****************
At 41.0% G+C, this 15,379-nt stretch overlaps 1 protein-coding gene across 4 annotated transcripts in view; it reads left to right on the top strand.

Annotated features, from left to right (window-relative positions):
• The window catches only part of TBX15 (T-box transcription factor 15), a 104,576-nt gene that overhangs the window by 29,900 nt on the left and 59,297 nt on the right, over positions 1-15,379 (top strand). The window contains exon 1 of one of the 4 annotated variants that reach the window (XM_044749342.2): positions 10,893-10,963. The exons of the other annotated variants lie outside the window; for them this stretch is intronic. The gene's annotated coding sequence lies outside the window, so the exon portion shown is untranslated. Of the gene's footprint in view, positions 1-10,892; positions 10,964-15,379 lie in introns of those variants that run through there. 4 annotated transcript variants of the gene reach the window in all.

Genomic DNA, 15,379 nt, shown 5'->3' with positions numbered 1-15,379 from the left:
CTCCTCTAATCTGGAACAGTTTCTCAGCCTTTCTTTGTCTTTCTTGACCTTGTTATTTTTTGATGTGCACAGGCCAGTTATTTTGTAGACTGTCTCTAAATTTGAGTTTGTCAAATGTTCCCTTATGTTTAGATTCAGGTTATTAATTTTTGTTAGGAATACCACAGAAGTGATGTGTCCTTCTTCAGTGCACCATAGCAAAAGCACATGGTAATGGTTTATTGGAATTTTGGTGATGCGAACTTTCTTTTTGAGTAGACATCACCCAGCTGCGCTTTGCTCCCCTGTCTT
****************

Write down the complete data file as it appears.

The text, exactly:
At 41.0% G+C, this 15,379-nt stretch overlaps 1 protein-coding gene across 4 annotated transcripts in view; it reads left to right on the top strand.

Annotated features, from left to right (window-relative positions):
• The window catches only part of TBX15 (T-box transcription factor 15), a 104,576-nt gene that overhangs the window by 29,900 nt on the left and 59,297 nt on the right, over positions 1-15,379 (top strand). The window contains exon 1 of one of the 4 annotated variants that reach the window (XM_044749342.2): positions 10,893-10,963. The exons of the other annotated variants lie outside the window; for them this stretch is intronic. The gene's annotated coding sequence lies outside the window, so the exon portion shown is untranslated. Of the gene's footprint in view, positions 1-10,892; positions 10,964-15,379 lie in introns of those variants that run through there. 4 annotated transcript variants of the gene reach the window in all.

Genomic DNA, 15,379 nt, shown 5'->3' with positions numbered 1-15,379 from the left:
CTCCTCTAATCTGGAACAGTTTCTCAGCCTTTCTTTGTCTTTCTTGACCTTGTTATTTTTTGATGTGCACAGGCCAGTTATTTTGTAGACTGTCTCTAAATTTGAGTTTGTCAAATGTTCCCTTATGTTTAGATTCAGGTTATTAATTTTTGTTAGGAATACCACAGAAGTGATGTGTCCTTCTTCAGTGCACCATAGCAAAAGCACATGGTAATGGTTTATTGGAATTTTGGTGATGCGAACTTTCTTTTTGAGTAGACATCACCCAGCTGCGCTTTGCTCCCCTGTCTT